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Examining two different proposed tax plans

Examining two different proposed tax plans


Taxpayers will be able to hear two proposals for changing the state’s tax system on Tuesday, Sept. 7 during a special event at the Midwest Theater in Scottsbluff.

The “Taxpayers Decide” event, presented by the Platte Institute for Economic Research, will feature two plans by current District 47 state senator Steve Erdman and former state senator Jim Smith. The event will last from 6:30 p.m. to 7:30 p.m.

Smith, who recently became the chief strategy officer for the Platte Institute, will showcase the Blueprint Nebraska Tax Modernization Plan. Smith has been president of the Blueprint Nebraska organization for the last three years. The group “developed its 15-point plan to create a stronger, more competitive economy and to make Nebraska's communities prosperous and attractive to business investment and growth,” Smith said via email.

The Blueprint plan aims to broaden the sales tax base, consolidate personal income taxes to two brackets with lower rates, decrease corporate tax rates, generate more than $2 billion in property tax relief, and eliminate the inheritance tax. Smith said it would bring in more than 65,000 new jobs and residents, and generate over $130 billion in economic output, over the next 10 years.

“The Blueprint Nebraska tax modernization initiative is just one part of a larger economic strategic plan focused on growing Nebraska's economy and workforce, and making the state a leader among its peers,” Smith said. “It is important to provide an understanding of our plan to Nebraska's taxpayers and to enlist their help in making these necessary changes and improvements to the state's tax code.”

Erdman said it is important for Nebraskans to see just how broken the current tax system is through the presentations provided.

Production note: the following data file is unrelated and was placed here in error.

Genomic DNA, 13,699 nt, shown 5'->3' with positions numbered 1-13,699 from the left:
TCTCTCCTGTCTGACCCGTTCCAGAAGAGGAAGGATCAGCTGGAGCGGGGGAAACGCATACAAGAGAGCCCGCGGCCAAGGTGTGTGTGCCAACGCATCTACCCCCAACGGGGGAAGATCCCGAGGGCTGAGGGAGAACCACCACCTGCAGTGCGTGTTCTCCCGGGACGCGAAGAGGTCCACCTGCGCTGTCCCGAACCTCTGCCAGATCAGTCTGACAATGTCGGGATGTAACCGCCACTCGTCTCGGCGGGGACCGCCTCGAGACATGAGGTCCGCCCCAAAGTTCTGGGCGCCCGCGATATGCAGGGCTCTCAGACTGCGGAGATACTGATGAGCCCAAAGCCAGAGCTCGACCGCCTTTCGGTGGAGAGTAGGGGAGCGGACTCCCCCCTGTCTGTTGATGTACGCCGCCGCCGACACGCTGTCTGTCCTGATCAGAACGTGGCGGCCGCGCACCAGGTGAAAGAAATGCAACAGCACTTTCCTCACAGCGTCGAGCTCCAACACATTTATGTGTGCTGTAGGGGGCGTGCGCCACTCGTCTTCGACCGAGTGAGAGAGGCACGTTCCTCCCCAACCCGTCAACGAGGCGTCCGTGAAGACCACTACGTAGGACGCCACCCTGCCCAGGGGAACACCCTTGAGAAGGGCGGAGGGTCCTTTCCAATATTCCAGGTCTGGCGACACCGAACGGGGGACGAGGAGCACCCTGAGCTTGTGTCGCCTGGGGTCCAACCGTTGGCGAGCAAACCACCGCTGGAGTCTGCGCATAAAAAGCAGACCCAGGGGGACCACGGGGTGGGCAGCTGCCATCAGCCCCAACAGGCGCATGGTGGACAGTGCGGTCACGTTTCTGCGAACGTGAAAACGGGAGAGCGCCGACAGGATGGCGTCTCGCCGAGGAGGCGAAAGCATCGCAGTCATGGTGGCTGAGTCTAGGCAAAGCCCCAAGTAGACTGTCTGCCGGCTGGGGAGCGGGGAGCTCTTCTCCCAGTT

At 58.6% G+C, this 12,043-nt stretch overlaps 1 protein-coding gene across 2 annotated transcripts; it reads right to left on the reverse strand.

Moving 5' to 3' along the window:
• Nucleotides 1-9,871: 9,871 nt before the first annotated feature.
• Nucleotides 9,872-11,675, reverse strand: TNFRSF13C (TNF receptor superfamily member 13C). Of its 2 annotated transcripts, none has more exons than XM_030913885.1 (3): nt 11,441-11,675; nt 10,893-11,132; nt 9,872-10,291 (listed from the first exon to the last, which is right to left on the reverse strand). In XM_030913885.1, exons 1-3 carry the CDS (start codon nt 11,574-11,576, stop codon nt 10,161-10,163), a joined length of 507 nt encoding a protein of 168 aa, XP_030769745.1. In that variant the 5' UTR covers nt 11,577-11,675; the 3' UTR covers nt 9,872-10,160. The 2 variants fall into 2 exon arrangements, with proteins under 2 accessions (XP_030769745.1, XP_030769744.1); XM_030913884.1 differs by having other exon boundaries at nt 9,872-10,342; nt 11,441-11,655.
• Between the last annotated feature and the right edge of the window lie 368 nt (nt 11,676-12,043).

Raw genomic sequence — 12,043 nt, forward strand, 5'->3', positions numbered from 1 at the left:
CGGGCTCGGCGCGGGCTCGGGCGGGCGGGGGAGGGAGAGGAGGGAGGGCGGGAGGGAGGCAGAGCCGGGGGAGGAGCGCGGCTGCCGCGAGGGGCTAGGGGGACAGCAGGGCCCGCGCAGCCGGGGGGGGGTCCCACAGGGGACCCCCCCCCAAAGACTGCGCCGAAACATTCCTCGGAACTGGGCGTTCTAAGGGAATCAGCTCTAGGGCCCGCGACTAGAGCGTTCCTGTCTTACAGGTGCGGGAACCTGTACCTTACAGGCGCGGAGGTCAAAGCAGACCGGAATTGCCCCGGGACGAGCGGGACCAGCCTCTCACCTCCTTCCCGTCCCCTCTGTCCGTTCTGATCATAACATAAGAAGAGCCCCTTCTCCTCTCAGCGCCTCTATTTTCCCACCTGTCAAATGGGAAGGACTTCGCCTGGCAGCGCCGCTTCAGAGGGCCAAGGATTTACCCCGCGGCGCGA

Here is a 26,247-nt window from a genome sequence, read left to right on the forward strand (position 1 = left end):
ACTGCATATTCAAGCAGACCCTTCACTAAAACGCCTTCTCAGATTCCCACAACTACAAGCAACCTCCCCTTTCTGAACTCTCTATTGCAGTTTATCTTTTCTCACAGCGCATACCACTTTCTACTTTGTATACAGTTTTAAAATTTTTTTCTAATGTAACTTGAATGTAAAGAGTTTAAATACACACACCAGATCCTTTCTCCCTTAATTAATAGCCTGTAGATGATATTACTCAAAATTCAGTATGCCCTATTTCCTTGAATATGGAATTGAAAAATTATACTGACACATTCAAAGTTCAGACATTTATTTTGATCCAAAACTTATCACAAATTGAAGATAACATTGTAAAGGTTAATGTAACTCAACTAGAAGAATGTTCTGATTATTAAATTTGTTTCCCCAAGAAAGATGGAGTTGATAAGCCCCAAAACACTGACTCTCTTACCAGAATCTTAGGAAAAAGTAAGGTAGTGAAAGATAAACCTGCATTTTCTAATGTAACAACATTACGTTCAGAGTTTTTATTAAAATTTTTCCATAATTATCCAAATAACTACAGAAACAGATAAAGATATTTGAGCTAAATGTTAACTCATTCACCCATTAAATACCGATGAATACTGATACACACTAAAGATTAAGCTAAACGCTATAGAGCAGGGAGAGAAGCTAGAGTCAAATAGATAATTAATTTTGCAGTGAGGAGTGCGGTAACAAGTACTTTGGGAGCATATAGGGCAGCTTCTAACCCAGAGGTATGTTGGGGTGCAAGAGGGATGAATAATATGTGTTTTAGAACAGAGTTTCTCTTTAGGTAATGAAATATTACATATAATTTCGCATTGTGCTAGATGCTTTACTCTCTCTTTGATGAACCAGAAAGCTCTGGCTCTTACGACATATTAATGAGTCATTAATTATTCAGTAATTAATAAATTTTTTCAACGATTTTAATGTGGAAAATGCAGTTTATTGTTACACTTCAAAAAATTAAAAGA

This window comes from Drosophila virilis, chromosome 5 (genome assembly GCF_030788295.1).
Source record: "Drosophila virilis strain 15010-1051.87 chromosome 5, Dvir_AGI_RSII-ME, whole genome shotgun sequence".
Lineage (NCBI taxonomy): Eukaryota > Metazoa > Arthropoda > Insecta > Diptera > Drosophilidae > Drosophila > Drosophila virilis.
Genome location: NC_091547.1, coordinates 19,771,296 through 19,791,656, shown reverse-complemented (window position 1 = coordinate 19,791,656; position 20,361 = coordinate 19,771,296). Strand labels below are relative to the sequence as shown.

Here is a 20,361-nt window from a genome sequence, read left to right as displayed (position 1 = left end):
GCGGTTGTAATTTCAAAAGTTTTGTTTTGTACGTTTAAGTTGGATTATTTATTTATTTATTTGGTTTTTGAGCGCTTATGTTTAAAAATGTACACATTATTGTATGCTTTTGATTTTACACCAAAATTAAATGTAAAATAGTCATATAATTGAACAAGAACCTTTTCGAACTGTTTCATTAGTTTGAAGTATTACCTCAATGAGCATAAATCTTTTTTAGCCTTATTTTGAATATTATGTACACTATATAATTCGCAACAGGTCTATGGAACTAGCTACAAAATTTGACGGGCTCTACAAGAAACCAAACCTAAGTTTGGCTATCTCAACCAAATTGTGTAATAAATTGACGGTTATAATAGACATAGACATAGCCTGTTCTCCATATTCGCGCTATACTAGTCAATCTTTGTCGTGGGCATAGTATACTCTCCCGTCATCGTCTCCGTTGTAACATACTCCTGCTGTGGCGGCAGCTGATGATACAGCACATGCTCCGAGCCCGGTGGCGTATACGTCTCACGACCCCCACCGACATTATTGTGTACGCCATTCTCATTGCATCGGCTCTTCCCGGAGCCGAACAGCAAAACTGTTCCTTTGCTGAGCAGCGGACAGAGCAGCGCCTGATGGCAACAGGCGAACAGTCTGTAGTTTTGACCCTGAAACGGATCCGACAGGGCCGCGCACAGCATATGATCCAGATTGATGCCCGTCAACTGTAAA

His EPIC Consumption Tax plan would replace income, property, sales, and inheritance tax with a new tax on retail sales of services and new goods. It would also come with a monthly pre-bate, covering tax burdens up to the federal poverty rate. “Nebraska’s tax system does not need to be reworked; it needs to be replaced,” Erdman said via email. “…Trying to fix Nebraska’s tax system is like putting a Band-Aid on an amputated limb.”

In January of this year, Erdman introduced a resolution, LR11CA, which called for a constitutional amendment in the state of Nebraska to impose a consumption tax. The bill advanced out of the Revenue Committee, but was two votes short of having the Legislature pass it. He said the Consumption Tax Institute, which developed the plan, could help petition for it to be back on the ballot next year with enough public support.

“I have found through my own experience that whenever people take the time to understand the EPIC Consumption Tax, they fall in love with it almost immediately,” he said.

During Tuesday evening’s event, first Smith, and then Erdman, will present their tax plans to the assembled taxpayers and then take questions from them about the plans themselves. The pair will host similar events, also presented by the Platte Institute, on Sept. 8 in North Platte and Sept. 9 in Kearney.

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Christopher Borro is a reporter at the Star-Herald. He can be reached at email at

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